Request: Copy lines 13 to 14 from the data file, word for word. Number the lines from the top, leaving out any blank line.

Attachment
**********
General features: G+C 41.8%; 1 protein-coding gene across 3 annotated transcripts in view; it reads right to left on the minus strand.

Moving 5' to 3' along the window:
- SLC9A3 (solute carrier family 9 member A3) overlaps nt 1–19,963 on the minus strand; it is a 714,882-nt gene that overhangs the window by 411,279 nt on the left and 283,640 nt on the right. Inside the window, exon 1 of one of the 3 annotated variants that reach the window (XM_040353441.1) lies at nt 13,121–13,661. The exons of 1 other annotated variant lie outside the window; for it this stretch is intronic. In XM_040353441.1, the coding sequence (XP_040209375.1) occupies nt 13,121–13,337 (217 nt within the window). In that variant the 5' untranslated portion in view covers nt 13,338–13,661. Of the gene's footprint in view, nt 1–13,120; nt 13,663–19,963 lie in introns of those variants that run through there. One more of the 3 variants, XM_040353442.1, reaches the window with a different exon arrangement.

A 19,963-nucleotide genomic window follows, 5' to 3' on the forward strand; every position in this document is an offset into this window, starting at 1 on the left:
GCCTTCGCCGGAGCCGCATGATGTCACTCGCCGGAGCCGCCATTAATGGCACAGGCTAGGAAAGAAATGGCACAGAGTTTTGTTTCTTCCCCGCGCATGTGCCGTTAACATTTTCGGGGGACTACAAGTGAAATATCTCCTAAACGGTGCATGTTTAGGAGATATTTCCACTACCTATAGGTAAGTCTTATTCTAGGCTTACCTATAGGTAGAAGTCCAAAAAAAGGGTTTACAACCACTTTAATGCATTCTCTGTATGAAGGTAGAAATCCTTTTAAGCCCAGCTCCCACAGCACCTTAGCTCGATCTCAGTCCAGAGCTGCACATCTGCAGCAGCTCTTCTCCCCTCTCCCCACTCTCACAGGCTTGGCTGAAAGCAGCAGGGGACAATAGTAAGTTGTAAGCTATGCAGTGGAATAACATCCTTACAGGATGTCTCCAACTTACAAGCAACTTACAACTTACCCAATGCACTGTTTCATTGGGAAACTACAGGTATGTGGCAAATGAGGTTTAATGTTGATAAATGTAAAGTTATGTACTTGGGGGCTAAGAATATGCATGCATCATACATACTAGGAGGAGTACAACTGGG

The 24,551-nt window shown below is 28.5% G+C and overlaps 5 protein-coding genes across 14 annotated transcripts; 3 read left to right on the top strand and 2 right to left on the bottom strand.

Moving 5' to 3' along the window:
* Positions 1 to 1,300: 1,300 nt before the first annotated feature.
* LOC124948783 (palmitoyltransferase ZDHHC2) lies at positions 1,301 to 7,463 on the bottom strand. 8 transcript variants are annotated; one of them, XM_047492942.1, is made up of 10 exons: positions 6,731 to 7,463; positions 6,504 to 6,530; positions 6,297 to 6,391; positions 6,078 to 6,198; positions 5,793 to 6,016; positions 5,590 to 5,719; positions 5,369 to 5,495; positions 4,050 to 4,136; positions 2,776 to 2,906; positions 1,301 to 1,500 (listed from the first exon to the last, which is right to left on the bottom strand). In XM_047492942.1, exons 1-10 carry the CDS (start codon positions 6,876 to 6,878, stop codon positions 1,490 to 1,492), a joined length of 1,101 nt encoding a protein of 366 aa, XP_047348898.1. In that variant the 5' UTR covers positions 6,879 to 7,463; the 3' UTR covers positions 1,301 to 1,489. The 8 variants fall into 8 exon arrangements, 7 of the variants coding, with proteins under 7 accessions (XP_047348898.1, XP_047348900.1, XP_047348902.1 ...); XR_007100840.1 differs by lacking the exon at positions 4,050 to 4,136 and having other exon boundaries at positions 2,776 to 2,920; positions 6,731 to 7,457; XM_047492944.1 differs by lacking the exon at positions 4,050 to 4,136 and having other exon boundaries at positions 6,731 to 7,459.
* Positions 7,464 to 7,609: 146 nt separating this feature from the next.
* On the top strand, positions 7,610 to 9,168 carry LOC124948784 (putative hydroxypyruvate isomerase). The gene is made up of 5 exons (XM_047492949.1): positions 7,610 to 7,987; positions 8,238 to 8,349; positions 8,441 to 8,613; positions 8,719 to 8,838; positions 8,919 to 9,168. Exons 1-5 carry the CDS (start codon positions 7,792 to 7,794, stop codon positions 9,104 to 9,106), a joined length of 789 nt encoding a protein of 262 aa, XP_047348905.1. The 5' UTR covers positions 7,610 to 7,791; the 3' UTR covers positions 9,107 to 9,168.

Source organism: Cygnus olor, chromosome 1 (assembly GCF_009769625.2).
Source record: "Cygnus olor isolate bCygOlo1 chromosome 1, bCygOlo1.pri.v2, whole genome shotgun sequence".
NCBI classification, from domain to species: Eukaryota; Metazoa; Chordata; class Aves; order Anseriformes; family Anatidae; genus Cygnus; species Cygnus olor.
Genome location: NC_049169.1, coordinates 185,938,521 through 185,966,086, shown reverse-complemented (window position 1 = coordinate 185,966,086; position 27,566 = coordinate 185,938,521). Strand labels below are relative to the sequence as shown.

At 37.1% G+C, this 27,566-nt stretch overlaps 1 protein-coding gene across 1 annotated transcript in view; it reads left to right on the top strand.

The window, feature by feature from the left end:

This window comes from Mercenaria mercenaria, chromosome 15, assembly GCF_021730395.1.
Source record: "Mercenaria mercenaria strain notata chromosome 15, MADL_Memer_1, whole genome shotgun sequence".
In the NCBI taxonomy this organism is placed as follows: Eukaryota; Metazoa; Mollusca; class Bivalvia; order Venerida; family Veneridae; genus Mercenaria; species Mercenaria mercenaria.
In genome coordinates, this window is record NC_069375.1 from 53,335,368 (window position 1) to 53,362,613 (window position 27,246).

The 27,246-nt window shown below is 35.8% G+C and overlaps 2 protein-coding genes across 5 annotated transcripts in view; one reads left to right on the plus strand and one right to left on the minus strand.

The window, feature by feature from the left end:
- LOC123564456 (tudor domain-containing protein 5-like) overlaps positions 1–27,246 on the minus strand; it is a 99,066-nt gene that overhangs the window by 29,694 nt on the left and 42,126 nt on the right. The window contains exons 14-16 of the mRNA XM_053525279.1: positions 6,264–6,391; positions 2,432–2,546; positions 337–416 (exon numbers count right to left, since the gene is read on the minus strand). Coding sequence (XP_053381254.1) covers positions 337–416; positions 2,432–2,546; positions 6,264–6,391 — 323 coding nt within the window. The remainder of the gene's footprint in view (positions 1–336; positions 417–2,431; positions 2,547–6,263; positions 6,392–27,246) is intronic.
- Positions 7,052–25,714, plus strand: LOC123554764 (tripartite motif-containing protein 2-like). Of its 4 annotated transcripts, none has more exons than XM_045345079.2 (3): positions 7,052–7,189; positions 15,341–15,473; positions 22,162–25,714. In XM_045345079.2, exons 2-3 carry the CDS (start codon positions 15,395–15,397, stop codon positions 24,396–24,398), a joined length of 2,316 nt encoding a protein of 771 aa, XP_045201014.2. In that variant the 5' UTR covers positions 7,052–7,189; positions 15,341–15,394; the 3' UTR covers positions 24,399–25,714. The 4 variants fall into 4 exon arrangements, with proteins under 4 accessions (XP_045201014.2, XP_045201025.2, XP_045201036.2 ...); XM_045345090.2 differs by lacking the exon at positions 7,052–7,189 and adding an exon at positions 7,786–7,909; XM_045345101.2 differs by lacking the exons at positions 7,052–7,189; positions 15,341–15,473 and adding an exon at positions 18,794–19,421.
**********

Source record: "Cygnus olor isolate bCygOlo1 chromosome 1, bCygOlo1.pri.v2, whole genome shotgun sequence".
NCBI classification, from domain to species: Eukaryota; Metazoa; Chordata; class Aves; order Anseriformes; family Anatidae; genus Cygnus; species Cygnus olor.